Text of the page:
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PostPosted: Mon Mar 08, 2010 2:26 am
User avatarPosts: 59329Location: Hong Kong/ChinaJoined: Tue Feb 25, 2003 5:13 am
karamazov wrote:
With these expat players dominating like crazy and taking up most of the minutes, I am not sure if this is at all good for Chinese basketball in the long run. The idea of having expat players is to raise the level of play and hopefully local players can become better.


Well, it needs the team owner and the coach to realize that.

Alot of time, they just want RESULTS and ignored the growth and development of the young players.

And one of the thing that surely
SUX is that CBA teams seldom emphasize defense.

Not that many teams are like Shanghai MAXXIS Sharks and Bob Donewald Jr. that put heavy emphasis on defense, and team concept.
Bob Donewald Jr., unlike the other coaches, likes to deploy the young players instead of relying heavily on his expat players. He gave Wang Ligang and Peng Fei alot of play minutes over Garret Siler; he also stressed defense, and the young players of Shanghai did improve a great deal over the past season, particularly on defense. A notable example will be this 20-year-old young guard/forward Meng Lingyuan that almost secured a starting position on position 3 for his strong knack on defense.

He also stressed alot on teamwork. In one of these games, John Lucas III was playing with a temper, kept bricking, ignored passing to his team mates and not obeying/complying with his pregame instructions. He just benched him for the full 4th quarter, and instead used Luo Xudong and Meng Lingyuan alternatively on position 1, and switched Liu Wei to position 2.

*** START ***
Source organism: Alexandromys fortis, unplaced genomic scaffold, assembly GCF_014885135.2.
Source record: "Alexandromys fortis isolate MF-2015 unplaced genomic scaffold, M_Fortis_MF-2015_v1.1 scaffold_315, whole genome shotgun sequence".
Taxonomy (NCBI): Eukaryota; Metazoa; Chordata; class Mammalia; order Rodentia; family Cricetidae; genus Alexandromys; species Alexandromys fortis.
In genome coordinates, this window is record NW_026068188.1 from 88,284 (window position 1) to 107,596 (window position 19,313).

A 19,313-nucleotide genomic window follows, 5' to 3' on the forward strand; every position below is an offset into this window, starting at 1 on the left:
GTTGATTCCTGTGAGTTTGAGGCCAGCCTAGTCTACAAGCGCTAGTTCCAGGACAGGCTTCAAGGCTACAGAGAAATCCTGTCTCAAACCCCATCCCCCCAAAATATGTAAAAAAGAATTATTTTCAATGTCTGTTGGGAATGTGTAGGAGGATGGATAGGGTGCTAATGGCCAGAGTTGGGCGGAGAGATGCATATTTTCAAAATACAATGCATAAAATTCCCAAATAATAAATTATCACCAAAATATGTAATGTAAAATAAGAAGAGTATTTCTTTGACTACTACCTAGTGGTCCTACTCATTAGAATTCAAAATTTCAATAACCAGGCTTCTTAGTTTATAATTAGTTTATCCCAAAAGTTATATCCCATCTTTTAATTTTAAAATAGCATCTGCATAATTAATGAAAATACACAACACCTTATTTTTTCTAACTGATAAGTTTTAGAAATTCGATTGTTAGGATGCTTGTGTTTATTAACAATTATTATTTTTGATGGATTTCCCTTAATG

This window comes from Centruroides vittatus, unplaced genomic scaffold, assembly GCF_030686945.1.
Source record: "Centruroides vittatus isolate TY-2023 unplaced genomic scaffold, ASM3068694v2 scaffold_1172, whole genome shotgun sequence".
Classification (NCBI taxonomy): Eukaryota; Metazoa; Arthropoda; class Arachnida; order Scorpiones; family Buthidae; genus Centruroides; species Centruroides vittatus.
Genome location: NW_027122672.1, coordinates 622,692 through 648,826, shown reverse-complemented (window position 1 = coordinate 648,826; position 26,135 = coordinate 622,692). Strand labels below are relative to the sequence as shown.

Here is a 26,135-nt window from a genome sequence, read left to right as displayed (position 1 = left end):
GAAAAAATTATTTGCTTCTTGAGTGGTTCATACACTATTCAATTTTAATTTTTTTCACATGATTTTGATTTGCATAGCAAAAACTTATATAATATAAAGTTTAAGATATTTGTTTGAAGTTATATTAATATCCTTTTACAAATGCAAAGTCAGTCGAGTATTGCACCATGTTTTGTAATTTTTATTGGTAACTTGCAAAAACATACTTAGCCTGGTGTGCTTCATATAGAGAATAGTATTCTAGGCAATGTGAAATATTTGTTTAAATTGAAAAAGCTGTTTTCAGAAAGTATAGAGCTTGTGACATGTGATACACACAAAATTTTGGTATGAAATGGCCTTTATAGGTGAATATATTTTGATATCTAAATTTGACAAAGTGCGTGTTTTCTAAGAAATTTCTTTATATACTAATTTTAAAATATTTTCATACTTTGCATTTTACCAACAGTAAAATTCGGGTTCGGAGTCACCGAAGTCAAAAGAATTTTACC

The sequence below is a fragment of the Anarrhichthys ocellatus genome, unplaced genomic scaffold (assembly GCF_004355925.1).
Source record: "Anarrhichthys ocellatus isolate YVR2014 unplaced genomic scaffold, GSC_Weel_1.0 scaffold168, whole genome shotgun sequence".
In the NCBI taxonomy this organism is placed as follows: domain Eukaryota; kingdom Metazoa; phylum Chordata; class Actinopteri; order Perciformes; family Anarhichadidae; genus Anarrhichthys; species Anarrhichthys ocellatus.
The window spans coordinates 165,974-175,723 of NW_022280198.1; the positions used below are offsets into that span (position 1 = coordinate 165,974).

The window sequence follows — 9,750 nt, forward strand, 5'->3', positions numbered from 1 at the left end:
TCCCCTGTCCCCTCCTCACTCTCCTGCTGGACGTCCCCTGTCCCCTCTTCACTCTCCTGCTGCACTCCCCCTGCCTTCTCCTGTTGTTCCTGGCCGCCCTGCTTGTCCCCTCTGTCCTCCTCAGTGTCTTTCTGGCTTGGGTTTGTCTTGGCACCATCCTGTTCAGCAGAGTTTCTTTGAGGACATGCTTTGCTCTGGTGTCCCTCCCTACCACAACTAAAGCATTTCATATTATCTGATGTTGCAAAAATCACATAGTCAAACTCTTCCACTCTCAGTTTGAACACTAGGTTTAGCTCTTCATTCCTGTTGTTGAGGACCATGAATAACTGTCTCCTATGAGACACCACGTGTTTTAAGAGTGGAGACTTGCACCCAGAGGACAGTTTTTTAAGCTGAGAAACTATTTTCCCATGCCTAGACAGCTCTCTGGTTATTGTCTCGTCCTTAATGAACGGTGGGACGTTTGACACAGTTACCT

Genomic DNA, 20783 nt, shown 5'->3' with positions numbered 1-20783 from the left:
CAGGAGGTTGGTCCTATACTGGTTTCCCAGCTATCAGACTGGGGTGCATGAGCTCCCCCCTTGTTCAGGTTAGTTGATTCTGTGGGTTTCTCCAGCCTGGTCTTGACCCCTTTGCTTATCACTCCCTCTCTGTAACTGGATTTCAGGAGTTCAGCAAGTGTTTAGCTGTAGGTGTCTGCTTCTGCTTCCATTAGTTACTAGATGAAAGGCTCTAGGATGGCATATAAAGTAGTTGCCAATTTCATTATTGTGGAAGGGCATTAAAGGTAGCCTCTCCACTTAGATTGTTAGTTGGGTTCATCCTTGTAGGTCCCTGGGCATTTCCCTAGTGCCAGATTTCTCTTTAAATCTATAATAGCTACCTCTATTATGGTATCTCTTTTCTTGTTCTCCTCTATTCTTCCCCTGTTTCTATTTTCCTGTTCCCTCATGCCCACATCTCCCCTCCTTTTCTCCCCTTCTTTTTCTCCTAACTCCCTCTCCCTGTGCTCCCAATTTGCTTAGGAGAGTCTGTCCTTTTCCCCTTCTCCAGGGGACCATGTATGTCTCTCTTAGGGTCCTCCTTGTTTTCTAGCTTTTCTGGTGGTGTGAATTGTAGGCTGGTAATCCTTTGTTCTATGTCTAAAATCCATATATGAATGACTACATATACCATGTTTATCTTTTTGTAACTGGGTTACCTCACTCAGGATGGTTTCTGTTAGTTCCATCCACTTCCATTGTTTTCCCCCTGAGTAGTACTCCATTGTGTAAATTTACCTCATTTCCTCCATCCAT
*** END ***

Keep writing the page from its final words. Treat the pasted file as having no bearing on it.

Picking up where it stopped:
Not too many of the Chinese head coaches dared to bench their star expat players.


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PostPosted: Mon Mar 08, 2010 2:13 pm
Posts: 890Location: Pasadena, USAJoined: Mon Feb 24, 2003 6:54 pm
So maybe the solution is to have better coaches like this Bob guy. Coaches like Jonas clearly gets more out of his players, teaching them to play basketball the right way. Watching China play the European teams always gets to me, because China have the more talented players, but none of them know how to play as a team.

The other thing they need to do is allow some of the players to go to Europe. This is what Jonas said, guys like Zhu Fangyu and wang zhizhi, they will play against better competition there.